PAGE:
Introducing "The WalkUP Wake-Up Call: Michigan Metros"


Walkable real estate development projects and places are on the rise nationwide. LOCUS has looked at how these trends are playing out in Atlanta, Washington, DC, and Boston. Today, we’re excited to unveil the fourth report in our WalkUP Wake-Up Call series.

The WalkUP Wake-Up Call: Michigan Metros looks at development in seven Michigan metropolitan areas: Detroit-Ann Arbor, Grand Rapids-Muskegon-Holland, Lansing, Jackson, Kalamazoo-Battle Creek, Saginaw-Bay City-Midland, and Flint. Our analysis of these areas finds that in the most recent real estate cycle, 22 percent of all new income property development located in the 2.7 percent of land that is walkable urban. This share of new development is up from only 6 percent in the 1990s real estate cycle and 12 percent from the 2001-2008 cycle.


Transit is key to Cincinnati's economic progress

(The following article originally appeared in the Cincinnati Inquirer on November 8, 2013)

By Christopher B. Leinberger

I was the lead consultant, along with Jim McGraw of KMK Consulting, on the Go Cincinnati economic development strategy in 2008. While funded by the private sector under the auspices of the Cincinnati USA Regional Chamber, Go Cincinnati became the City Council-adopted economic strategy for the city’s future. The City, along with 3CDC, Port Authority, Museum Center at Union Terminal and others, are already implementing it.

Brookings and KMK found that Cincinnati’s major economic deficiency is the lack of walkable urban places with the housing and jobs required for the 21st century knowledge economy. The city was not playing as large a role in the regional economy since it was not focusing on the development of these high-density, mixed-use walkable urban places. The city is now fulfilling the Go Cincinnati strategy by successfully building walkable urban neighborhoods, such as Fountain Square, Uptown Coalition and Over-the-Rhine. But much more needs to be done.


Real estate developers are joining the call for policy reform

As President of LOCUS—Smart Growth America’s coalition of responsible real estate developers and investors—I’ve spoken with developers and investors from across the country about how federal policies impact the U.S. real estate market.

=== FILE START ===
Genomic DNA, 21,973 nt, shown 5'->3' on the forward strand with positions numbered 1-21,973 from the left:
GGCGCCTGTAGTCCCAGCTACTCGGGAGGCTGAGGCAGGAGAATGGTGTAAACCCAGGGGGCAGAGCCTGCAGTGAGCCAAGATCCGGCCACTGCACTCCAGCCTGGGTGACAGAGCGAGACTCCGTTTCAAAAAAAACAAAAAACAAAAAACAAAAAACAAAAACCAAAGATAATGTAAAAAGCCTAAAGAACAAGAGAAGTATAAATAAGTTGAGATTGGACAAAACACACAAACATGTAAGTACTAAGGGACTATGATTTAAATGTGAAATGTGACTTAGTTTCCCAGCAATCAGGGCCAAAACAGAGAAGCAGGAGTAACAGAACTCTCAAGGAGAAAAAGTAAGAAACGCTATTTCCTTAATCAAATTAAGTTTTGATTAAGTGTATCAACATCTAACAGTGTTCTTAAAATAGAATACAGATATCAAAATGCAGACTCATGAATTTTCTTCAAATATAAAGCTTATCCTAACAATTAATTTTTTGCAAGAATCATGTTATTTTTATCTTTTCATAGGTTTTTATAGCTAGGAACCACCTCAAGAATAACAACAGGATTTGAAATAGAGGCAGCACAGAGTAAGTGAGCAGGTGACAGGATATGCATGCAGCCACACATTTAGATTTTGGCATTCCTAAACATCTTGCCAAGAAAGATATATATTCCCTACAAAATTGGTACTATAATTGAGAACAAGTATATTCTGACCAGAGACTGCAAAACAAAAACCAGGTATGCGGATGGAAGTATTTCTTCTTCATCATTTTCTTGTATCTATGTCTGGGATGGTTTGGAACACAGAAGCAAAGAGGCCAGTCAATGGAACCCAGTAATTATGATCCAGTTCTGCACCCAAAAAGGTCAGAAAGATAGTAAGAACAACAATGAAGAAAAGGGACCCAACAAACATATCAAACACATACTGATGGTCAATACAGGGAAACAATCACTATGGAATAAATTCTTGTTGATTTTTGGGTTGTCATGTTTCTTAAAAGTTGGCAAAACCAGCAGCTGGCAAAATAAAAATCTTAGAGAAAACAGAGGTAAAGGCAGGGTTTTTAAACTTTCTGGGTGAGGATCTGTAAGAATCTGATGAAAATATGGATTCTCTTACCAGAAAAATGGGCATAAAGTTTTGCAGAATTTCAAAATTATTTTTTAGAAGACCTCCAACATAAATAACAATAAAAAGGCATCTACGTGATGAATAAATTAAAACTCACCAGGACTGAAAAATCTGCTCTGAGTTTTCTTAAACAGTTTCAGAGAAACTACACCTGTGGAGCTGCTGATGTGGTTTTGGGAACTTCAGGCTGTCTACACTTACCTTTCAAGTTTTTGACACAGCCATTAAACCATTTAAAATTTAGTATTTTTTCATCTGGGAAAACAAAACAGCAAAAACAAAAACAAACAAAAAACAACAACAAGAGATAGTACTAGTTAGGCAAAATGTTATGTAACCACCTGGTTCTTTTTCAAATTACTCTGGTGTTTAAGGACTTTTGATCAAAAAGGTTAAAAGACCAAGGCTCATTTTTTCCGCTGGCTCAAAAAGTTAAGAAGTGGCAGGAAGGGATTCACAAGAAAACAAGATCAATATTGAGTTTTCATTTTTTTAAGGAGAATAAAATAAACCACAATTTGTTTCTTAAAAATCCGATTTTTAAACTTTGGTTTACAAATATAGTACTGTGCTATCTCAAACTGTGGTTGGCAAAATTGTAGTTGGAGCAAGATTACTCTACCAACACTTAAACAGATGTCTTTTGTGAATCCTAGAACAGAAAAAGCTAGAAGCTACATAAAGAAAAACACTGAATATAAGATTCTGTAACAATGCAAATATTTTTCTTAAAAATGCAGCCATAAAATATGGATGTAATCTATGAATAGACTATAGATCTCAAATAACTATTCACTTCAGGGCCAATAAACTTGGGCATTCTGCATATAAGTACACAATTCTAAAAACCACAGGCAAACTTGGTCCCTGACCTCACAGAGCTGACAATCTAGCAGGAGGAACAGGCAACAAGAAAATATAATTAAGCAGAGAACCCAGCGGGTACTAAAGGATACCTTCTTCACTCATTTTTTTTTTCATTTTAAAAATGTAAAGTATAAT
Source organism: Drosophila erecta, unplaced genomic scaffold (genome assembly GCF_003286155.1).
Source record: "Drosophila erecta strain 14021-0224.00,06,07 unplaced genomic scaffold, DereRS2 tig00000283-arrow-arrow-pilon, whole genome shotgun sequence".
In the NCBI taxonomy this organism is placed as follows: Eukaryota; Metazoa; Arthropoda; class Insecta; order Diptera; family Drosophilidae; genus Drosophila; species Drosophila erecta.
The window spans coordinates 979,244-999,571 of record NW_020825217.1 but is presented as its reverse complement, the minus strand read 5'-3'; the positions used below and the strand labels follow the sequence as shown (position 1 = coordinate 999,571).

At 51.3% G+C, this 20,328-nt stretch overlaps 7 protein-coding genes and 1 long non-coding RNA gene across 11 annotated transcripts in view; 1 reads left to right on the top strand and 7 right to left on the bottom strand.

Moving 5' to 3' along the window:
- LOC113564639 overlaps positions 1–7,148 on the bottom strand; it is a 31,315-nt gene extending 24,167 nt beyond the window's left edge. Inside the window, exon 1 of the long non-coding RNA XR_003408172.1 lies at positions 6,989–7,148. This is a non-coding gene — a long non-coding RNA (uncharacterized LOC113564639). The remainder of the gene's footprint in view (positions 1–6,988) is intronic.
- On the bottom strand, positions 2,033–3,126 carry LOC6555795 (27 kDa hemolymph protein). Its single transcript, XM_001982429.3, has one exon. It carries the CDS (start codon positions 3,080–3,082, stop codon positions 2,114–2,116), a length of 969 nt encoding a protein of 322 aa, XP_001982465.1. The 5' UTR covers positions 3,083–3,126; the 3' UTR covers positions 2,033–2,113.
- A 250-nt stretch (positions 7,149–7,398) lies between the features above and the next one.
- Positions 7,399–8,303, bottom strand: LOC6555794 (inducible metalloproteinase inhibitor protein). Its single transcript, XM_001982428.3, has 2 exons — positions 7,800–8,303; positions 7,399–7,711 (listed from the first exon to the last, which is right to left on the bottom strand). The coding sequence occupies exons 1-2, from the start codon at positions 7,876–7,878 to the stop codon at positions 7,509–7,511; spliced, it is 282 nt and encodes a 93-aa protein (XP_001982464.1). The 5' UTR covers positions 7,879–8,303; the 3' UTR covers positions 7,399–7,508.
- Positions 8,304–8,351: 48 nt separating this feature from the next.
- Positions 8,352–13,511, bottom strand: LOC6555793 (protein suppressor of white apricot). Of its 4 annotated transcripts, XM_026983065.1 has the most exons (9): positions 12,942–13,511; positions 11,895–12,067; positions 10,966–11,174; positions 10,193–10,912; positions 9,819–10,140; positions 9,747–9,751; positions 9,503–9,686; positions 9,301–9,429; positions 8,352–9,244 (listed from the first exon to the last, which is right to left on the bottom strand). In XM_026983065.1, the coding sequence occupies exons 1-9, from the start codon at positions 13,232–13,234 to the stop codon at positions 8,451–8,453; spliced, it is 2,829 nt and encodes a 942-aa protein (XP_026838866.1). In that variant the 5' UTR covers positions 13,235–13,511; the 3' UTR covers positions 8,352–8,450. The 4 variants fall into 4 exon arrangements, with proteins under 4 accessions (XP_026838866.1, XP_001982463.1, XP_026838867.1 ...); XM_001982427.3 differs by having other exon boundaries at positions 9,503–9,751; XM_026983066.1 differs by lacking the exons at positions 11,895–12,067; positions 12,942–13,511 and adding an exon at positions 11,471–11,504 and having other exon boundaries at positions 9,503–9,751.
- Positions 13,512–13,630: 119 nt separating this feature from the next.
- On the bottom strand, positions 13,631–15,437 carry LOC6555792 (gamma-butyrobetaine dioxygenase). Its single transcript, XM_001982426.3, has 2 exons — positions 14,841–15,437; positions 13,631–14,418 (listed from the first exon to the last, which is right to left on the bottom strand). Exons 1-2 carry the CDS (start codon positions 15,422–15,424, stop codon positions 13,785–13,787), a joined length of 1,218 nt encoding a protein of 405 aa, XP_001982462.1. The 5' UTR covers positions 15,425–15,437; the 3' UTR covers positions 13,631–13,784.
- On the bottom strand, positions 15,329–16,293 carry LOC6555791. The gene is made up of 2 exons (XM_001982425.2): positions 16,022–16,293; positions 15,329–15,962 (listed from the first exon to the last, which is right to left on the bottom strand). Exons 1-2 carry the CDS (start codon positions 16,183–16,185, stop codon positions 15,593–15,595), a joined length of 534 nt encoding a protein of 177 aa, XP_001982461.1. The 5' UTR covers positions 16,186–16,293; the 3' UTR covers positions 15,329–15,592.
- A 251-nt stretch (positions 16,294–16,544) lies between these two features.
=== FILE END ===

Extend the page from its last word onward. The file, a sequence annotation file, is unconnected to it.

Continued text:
Time after time, I’ve heard from colleagues that federal involvement in real estate needs to change.

That’s why I’m excited to join Smart Growth America next week to unveil a new platform for federal real estate program reform.


New Jersey isn't capitalizing on demand for walkable places

The following was crossposted from Smart Growth America’s coalition partner, New Jersey Future.

A 2008 survey found that 77 percent of Millennials – the generation of 20-somethings – want to live where they are “close to each other, to services, to places to meet, and to work, and they would rather walk than drive.”

New Jersey, with its extensive rail transit network and “streetcar suburbs” with pedestrian-friendly downtowns that surround many of their stations, is well poised to take advantage of the rise in demand for this walkable urbanism.

The New Divide: Walkable vs. Drivable
New Jersey is an anomaly among the 50 states in that it is highly urbanized yet lacks a major center city to claim as its own. The state’s home-grown urban centers all live in the shadows of their much larger neighbors, New York and Philadelphia. In fact, New Jersey is widely perceived as consisting mainly of suburbs serving these two cities, even if many of its small towns do not fit the low-density, single-use stereotype of a “suburb.” The distinction, however, between city and suburb as the defining paradigm for describing the built environment is giving way to a new dichotomy: walkable urbanism versus drivable sub-urbanism. New Jersey is well positioned to take advantage of this change.